What Does Substance Abuse & Mental Health Services Administration (SAMHSA) Mean?
The Substance Abuse and Mental Health Services Administration (SAMHSA) is a government agency within the Department of Health and Human Services (HHS) responsible for promoting universal awareness about mental and/or substance abuse conditions at local, state, and federal levels. Established in 1992, SAMHSA introduces and coordinates effective solutions where individuals struggling with mental health issues and/or substance abuse problems can receive the help they need. For instance, rehabilitation treatment programs and mandatory drug-free workplace policies can serve as useful methods against persistent mental health disturbances and chronic drug use.
WorkplaceTesting Explains Substance Abuse & Mental Health Services Administration (SAMHSA)
From the outset, SAMHSA has consolidated its efforts to minimize or prevent significant disruptions for both federal and non-federal industries where employee health and safety is a primary concern. The disparity between the number of people undergoing remedial treatment and individuals not eligible to acquire healthcare coverage undermines safety in communities. The underlying objective of SAMHSA-based programs and services is to provide employers and employees with the fundamental information and tools surrounding mental health and/or substance abuse and its ramifications.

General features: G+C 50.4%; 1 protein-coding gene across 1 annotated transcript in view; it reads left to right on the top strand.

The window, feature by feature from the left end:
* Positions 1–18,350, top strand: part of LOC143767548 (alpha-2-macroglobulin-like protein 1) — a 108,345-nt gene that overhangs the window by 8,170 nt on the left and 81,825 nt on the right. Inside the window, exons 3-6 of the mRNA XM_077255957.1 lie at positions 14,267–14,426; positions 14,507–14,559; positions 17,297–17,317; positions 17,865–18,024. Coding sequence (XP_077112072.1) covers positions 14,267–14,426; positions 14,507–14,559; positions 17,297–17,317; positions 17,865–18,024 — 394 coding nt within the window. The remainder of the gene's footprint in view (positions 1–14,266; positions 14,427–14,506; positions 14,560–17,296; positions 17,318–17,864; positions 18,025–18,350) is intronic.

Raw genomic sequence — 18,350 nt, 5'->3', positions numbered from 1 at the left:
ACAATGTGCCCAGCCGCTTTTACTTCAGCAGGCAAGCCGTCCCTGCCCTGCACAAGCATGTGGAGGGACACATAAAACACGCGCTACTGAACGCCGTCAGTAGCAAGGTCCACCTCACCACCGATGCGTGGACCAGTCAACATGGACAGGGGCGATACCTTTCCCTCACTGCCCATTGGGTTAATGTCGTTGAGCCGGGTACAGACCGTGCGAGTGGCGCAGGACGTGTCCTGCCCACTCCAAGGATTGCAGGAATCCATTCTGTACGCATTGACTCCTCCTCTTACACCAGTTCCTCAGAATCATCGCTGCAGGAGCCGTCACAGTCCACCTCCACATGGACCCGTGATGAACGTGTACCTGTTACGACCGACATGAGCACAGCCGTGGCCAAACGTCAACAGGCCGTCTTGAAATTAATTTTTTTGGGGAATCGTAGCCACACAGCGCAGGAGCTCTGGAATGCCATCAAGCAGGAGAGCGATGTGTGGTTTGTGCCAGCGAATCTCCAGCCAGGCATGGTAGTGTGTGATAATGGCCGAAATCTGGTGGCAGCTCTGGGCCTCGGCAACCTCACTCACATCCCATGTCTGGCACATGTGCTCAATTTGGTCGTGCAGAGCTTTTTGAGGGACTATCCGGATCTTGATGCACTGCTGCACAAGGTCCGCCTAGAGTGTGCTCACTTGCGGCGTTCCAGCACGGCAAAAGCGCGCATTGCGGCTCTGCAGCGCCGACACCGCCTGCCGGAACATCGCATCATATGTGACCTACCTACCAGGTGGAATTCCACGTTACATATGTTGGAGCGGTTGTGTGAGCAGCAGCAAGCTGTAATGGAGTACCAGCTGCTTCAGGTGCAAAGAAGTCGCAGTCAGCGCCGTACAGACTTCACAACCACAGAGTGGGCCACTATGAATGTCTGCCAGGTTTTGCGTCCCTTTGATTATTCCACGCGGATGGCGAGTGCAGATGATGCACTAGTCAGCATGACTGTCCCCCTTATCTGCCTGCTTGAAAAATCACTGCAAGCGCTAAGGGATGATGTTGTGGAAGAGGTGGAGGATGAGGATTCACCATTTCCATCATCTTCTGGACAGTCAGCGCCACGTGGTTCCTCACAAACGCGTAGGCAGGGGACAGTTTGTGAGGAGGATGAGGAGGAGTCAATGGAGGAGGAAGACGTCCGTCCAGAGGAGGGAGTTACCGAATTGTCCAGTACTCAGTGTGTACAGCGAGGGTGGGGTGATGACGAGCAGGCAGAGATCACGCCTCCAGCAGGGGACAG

Drug testing is a beneficial avenue for employers to determine whether applicants and/or employees meet the criteria for filling a job vacancy. Federal and/or safety-sensitive positions underscore strict guidelines of upholding and enforcing individual and public welfare standards. For this reason, different types of drug testing can be used to identify suspected persons of casual and/or chronic drug use based on the circumstances surrounding the industry.
Mental health can influence an individual’s ability to carry out expected duties and tasks related to a job where competence, efficiency, and productivity are key elements. A mental health deficit can impose physiological and psychological impairments with marked warning signs including absenteeism, chronic fatigue, erratic or violent mood swings, indifference, concentration difficulties, and negligence. In some instances, accommodations can be afforded to individuals with mental health concerns without encroaching on the independent work habits of other colleagues.
Although mental health and substance use are critical factors in job placement, many individuals are reluctant to disclose these personal details of their lives based on cultural stigmas. However, mental illness and substance abuse are classified as disabilities, which can support applicant and/or employee candidacy if accommodations are furnished to meet job standards.